Submitted by Gordon Smith on Thu, 09/10/2009 - 12:01pm
If you like what you read here, please visit my campaign website and donate or volunteer!
While we’re working towards marriage equality for same-sex couples who want the same rights as their heterosexual equals, the City of Asheville can take a step toward social justice by offering same-sex health benefits to its employees.
City employees are currently empowered to include their spouses on their health plans and can take bereavement leave in the case of a spouse’s death. Same-sex couples, even if legally married in another state, are not eligible.
The gay and lesbian citizens of Asheville deserve equal recognition and equal benefits. To deny these benefits is to relegate gay and lesbian couples to second-class status. We all know that Asheville is a gay-friendly city, and our city government ought to reflect our commitment to honoring the civil rights of all our citizens.
"I am very proud of my hometown tonight after attending the Durham (NC) City Council meeting where a resolution supporting civil marriage equality for same-sex couples was passed unanimously. Mayor Bill Bell and council members affirmed marriage equality."
Submitted by fake consultant on Sat, 07/25/2009 - 4:47am
For today’s story, we will travel far afield from the typical domains of politics or science or law that have so often provoked our thinking into an often overlooked area of human relations:
To which gender do you belong?
It’s a simple question, or so common sense would tell us—either you’re male, or you’re female.
As it turns out, things aren’t quite so simple, and in today’s conversation we’ll consider this issue in a larger way. By the time we’re done, not only will we learn a thing or two about sex and gender and sexuality, we’ll also learn how to offer a community of people a level of respect that they often find difficult to obtain.
Listening to the House debate on bullying yesterday was an mind-opening experience. A legislative dance on the edge of a straight razor, where process seemed to matter more than substance, and substance amounted to the least we could do. If ever you doubted it, gay is the battleground.
Submitted by usernamehere on Tue, 06/16/2009 - 2:29pm
Anyone watching the debate in the General Assembly knows that House Minority Leader Paul "Skip" Stam (R-Wake) just can't stop lying about the School Violence Prevention Act, but this morning he outdid his usual unhinged ravings.
It's hard to fathom that any sane member of the bar (Skippy's a lawyer dontcha know) chosen to serve as leader of his party, can stand up with a straight face and say that same-sex parents are more dangerous than second-hand smoke.
This mind-numbingly idiotic and hateful remark was not made as part of a private joke in some dark hallway in the Legislative Building on Jones Street, but spoken aloud in the House Judiciary I Committee as Senator Julia Boseman stood there explaining the bullying bill - not a marriage or foster care or adoption bill - just a bullying bill.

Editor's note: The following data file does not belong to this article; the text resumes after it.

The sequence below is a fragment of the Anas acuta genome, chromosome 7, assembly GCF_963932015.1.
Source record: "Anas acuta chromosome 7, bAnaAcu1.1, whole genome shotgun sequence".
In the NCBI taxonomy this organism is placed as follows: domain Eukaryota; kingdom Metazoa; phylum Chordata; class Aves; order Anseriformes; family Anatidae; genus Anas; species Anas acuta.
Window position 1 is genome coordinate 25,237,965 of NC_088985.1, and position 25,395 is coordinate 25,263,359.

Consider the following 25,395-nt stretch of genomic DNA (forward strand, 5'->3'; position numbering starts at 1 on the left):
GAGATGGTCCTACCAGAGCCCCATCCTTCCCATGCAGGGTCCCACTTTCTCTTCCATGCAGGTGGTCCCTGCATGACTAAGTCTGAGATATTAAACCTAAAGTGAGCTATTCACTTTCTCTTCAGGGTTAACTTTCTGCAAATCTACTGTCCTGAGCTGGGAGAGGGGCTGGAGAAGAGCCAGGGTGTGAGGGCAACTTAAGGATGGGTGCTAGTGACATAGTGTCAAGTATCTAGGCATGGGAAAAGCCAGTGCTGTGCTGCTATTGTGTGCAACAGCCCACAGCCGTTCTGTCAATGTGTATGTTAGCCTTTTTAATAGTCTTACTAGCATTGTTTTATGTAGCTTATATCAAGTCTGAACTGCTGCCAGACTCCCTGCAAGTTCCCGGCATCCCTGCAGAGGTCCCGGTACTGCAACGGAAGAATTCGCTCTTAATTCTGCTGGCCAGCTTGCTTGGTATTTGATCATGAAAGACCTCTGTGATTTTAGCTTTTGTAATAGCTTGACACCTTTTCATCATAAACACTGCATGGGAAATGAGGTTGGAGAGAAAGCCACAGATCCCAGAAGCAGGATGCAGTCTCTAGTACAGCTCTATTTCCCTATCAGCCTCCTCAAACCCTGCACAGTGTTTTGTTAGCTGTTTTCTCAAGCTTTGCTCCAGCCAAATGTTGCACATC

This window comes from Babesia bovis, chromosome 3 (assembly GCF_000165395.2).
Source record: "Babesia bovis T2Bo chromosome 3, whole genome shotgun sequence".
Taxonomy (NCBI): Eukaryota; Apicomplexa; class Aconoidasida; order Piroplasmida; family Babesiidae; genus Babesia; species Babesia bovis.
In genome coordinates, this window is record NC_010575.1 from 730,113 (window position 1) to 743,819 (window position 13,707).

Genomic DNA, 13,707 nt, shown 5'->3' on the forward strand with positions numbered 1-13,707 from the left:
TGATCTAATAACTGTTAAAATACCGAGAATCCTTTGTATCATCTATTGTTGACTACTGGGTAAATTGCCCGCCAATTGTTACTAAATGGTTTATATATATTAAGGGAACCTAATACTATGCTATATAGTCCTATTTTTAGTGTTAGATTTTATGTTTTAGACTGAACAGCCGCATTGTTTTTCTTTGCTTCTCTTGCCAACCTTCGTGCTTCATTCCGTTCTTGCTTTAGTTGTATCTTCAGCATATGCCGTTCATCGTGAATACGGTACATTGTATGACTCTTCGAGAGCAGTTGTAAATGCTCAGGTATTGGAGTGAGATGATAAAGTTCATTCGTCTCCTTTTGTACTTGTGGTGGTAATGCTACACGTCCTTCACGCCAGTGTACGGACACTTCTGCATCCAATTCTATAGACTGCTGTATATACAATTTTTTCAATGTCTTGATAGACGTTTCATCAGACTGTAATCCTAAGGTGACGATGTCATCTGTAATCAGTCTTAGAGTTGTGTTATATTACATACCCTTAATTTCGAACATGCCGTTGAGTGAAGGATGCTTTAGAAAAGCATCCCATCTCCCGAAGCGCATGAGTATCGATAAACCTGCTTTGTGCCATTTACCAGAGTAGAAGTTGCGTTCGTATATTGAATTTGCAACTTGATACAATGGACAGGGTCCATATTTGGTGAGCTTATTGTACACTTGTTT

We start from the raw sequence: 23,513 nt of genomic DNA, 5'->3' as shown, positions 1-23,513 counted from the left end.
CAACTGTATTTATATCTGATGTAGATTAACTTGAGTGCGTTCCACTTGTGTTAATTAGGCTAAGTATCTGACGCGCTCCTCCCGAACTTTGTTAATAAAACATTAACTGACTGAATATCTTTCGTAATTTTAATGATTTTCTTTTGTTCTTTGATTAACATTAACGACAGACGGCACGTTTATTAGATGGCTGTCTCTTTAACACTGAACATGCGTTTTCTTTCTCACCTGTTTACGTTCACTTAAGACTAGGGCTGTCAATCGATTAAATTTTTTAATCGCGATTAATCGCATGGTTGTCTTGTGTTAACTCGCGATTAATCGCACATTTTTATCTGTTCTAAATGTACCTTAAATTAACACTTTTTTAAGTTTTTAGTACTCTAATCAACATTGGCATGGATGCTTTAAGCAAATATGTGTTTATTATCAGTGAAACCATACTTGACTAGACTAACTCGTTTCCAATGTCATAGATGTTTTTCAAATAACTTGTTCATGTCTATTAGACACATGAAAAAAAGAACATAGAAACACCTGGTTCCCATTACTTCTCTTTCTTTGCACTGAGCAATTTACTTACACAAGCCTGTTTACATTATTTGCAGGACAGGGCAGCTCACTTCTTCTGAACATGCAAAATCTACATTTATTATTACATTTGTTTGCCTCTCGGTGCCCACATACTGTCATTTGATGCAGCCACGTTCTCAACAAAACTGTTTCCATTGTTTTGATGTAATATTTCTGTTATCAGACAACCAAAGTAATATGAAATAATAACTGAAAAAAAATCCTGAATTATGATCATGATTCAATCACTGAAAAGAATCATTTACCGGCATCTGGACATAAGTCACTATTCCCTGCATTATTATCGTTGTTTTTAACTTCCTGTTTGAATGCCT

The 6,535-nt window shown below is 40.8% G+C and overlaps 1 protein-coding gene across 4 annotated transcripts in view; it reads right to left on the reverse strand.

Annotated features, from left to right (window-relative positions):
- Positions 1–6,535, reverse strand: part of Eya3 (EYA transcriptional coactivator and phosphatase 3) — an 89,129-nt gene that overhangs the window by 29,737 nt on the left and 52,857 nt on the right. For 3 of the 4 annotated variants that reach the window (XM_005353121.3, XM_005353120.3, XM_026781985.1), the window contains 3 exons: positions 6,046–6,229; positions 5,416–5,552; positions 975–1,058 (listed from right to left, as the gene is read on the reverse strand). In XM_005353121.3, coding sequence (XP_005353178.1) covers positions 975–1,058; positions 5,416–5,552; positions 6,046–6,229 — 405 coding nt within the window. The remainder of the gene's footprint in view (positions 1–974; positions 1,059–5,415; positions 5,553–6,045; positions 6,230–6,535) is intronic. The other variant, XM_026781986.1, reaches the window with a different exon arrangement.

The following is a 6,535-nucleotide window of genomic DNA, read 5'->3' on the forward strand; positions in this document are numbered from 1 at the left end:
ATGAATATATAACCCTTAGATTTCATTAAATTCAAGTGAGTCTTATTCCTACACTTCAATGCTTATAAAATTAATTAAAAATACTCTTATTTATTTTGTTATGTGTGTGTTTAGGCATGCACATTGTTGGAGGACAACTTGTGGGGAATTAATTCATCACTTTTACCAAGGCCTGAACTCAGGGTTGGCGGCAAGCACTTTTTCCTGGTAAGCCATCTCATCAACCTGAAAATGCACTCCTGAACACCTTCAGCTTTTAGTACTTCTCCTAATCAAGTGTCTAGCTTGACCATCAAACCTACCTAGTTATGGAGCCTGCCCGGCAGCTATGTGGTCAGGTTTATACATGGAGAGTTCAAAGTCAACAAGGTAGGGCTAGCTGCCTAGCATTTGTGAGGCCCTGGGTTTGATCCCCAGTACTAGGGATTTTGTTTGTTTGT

For Immediate Release June 1, 2009
LESBIAN, GAY, BISEXUAL, AND TRANSGENDER PRIDE MONTH, 2009
- - - - - - -
BY THE PRESIDENT OF THE UNITED STATES OF AMERICA
Forty years ago, patrons and supporters of the Stonewall Inn in New York City resisted police harassment that had become all too common for members of the lesbian, gay, bisexual, and transgender (LGBT) community. Out of this resistance, the LGBT rights movement in America was born. During LGBT Pride Month, we commemorate the events of June 1969 and commit to achieving equal justice under law for LGBT Americans.
Submitted by belfrieboi on Fri, 05/08/2009 - 6:04pm
I've been talking to a lot of people on the local level about the School Violence Prevention Act, and urging people to write, e-mail, phone, or otherwise contact their representatives and urge them to support this important piece of legislation.
Well, recently I was asked to gather some statistics on school bullying for a local Democrat newsletter. The information was quite abundant on the web, and it really drove home the point that has bothered me. Opponents of the bill seem to be objecting to the inclusion of sexual orientation and gender identity, because they fear it will lead to other rights being granted to LGBT people. (Yes, I know the idea of me being granted the same rights as my brother and sister is absolutely terrifying but bear with me.)
It was a wonderful sunny and crisp day in Raleigh on Tuesday, and there was a great turnout for the Equality NC Day of Action. It drew 250 people from across the state -- that more than doubled the attendance at prior lobby days. We had people come from as far away as Duck (that's on the Outer Banks) and to the mountain town of Hendersonville to meet with the legislators to discuss pro-LGBT legislation in the queue and to urge them to oppose the marriage amendment. (ENC):
"We are thrilled to see so many North Carolinians, both LGBT and allies, who took time off of work to travel to Raleigh and make do the hard work of building support for fair and equal treatment of everyone, regardless of sexual orientation and gender identity," said Ian Palmquist, Executive Director. "We know that face-to-face conversations are the single most effective tool we have to get more legislators to support our issues."
It was my first time participating in the Day of Action, and it was also the first opportunity for longtime activist Mandy Carter.
We got together with other black LGBTs and allies in attendance to meet with members of the legislative black caucus. Things got very interesting during those meetings. More on that below the fold.
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